San Jose Earthquakes hopeful Anthony Ampaipitakwong ready for next challenge
In the weeks leading up to the 2011 MLS SuperDraft, many soccer journalists had midfielder Anthony Ampaipitakwong rated as a mid-level first round selection. After all, the four year letterman from the University of Akron and co-captain his senior year had a sparkling resume of soccer success. Culminating in the 2010 NCAA College Cup championship, Ampaipitakwong — or Ampai (am-PIE) as he often goes by — had displayed a #10’s mentality in leading his Zips through a very successful season.
However, as the draft progressed through the first round and into the second, it was his Akron teammates who were getting selected in record numbers. Darlington Nagbe to Portland, Perry Kitchen to DC United, Zarek Valentin to Chivas USA, and three more before the San Jose Earthquakes were on the clock for the 15th pick of the second round, 33rd overall. Only then did Ampai get the news that he was on his way to MLS.
“I couldn’t even speak I was so excited,” said Ampaipitakwong just minutes after being selected by the Earthquakes. “I got a call from my agent that San Jose was going to pick me up. My mouth just dropped, it was a great feeling.”
While the rest of his draft-eligible teammates were in Baltimore to attend the event in person, Ampai was back in Akron where he was attending to school matters. When the bad weather prevented him from getting to Maryland at the last minute, he stayed at home and followed the proceedings in private. When the phone call came that he had been selected by San Jose, he was playing computer games and trying not to think too much about the draft.
Meanwhile, in that busy convention center conference room in Baltimore, the Earthquakes player personnel brain trust was thrilled to get the Akron product at such a late stage in the draft. Many pundits had downgraded Ampai following his performance at the recently completed MLS Combine in Ft. Lauderdale. The annual event for draft invitees comprises three competitive matches and numerous fitness evaluations during a compressed five day schedule. For some players, the spotlight shines brightly and their draft stock rises in the eyes of MLS coaches. For Ampai, the Combine did not showcase the ability and winning attitude he had so featured during his college career. Quakes head coach Frank Yallop was not deterred by the midfielder’s travails in Florida, and was pleased when he was still available late in the second round.
“I know a lot of coaches liked him, but he didn’t have a great combine,” said Yallop. “But it’s more than that. You have to look at what his college team did and realize that he can work much better with his team an not a bunch of new players. Our scouts have all said that he is a skilled soccer player that can do well in our league.”
Ampaipitakwong remained realistic about his chances of getting drafted high in the first round after the Combine performance. The Akron co-captain had already come to grips with the various assessments that proclaimed he was too small for the rigors of MLS; that his possession style of play would not work in a league where defenders were too strong and too fast; that succeeding against college competition was not enough to warrant a first round selection. But Ampai never stopped believing in himself, and is now ready to face the challenge of playing professional soccer.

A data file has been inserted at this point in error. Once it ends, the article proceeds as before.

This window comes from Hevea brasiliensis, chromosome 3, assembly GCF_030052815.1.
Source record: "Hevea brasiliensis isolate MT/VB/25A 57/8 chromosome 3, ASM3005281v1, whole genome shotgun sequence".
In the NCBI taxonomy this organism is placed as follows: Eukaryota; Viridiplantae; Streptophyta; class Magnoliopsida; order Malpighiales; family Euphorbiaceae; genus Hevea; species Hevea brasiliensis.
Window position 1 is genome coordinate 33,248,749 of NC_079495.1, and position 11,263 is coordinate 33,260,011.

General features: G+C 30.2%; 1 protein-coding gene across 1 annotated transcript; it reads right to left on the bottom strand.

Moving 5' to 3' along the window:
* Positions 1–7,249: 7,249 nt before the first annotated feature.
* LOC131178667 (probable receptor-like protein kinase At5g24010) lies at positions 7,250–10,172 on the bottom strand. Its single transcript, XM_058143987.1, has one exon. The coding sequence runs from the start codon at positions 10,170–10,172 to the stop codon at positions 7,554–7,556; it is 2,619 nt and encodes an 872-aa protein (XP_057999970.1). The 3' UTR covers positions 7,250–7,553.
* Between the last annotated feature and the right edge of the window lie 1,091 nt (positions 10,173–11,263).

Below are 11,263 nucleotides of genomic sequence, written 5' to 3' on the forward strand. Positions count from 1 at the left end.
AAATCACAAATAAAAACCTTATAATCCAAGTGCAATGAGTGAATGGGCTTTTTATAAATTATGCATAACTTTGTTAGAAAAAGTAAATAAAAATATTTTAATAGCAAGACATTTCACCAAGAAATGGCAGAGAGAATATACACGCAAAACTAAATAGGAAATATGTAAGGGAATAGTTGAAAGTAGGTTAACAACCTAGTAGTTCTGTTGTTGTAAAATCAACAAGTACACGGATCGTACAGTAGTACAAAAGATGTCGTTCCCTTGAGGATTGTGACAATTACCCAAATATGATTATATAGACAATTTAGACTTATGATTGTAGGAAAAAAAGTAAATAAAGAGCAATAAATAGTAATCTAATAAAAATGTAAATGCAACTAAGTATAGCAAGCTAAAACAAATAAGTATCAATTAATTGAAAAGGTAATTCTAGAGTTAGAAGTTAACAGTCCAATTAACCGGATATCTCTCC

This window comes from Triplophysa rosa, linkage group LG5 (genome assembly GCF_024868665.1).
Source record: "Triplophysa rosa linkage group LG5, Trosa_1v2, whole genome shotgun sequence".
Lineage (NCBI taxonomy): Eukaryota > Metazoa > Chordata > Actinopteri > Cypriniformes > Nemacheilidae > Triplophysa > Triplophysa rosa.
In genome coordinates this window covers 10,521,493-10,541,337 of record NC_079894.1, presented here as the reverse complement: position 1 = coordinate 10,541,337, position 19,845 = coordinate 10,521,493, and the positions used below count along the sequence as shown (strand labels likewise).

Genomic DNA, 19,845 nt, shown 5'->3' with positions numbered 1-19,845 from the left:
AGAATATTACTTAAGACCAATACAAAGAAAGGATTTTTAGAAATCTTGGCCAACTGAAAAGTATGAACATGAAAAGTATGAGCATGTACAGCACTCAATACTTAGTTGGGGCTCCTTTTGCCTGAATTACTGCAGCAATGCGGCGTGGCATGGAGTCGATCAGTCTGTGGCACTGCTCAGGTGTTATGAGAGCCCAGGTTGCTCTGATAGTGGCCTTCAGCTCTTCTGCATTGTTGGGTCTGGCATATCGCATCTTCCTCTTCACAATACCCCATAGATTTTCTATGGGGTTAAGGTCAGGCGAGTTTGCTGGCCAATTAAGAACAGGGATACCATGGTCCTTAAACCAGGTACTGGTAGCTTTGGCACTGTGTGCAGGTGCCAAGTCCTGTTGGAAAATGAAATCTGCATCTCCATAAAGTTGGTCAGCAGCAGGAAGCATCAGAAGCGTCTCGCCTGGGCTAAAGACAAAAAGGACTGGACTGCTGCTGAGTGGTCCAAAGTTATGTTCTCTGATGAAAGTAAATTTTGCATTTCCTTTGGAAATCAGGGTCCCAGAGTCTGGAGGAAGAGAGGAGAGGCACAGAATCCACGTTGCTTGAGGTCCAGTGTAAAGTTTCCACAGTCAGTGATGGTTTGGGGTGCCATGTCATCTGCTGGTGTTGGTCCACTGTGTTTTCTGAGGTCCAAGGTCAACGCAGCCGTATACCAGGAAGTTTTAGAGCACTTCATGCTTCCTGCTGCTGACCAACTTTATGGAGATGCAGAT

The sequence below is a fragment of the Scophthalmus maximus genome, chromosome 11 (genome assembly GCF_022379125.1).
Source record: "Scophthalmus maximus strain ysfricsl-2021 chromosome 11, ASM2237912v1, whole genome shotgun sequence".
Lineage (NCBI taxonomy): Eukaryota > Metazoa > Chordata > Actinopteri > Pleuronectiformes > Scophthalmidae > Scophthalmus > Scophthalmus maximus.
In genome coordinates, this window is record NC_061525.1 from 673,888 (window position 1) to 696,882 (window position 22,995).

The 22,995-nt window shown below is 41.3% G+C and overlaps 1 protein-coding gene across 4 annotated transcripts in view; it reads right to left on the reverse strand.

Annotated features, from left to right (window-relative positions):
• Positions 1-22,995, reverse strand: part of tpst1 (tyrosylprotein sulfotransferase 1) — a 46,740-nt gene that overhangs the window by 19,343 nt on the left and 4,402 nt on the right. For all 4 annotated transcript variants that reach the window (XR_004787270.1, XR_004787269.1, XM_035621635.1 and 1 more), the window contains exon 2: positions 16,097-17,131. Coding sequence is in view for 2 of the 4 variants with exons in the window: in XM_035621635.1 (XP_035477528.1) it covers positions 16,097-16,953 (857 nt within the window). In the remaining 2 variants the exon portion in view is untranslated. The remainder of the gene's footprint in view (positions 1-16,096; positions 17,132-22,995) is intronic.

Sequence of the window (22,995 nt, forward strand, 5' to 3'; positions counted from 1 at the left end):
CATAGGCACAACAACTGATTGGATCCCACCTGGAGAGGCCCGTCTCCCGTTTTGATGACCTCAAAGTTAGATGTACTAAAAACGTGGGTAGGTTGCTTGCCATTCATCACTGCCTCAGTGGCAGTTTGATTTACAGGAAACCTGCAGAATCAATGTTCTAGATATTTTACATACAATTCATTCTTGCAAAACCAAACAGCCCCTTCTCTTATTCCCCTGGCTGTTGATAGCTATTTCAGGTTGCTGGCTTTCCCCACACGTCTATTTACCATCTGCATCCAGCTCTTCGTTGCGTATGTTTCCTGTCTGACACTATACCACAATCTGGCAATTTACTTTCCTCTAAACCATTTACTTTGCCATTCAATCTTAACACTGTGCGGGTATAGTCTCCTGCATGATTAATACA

“I’m the kind of player that likes to link up with other players and move the ball and attack together as a team,” explained Ampai, “but the Combine is more a collection of players that you don’t know. I was forced to call players by the numbers on the backs of their jerseys because I didn’t know their names. That made it very tough for me, because I rely on knowing what my teammates are going to do and what they are capable of doing. It made it very hard to mesh with the other players at the Combine and to be able to effectively link up with them.”
Prior to enrolling at the University of Akron, Ampaipitakwong was a member of the famed IMG Soccer Academy in Bradenton, Florida. The full time residency program for youth soccer players in the US Soccer national team program provided an excellent atmosphere for the Texas native to hone his skills with some of the best youth players in the country.
“Down in Bradenton, I was playing alongside Michael Bradley and Freddy Adu,” said Ampai, “as well as numerous players from my class which are currently in MLS. The experience was valuable for me in helping me do well at Akron and become the professional athlete I hope to be.”
Not only did Ampaipitakwong do well at Akron, his team captured the recently contested NCAA College Cup to take the national championship back to Akron for the first time in school history. The year prior they were runners-up to the national title. Ampai, at the time sporting a creative two-toned Mohawk-inspired hair-style that looks perfect for the world of professional soccer, played brilliantly at the Final Four in Santa Barbara. The hallmarks of his game — possession passing, quick movements into space, tracking back to help the defense, and creativity in the attacking third — were in full display in victories over Michigan and Louisville.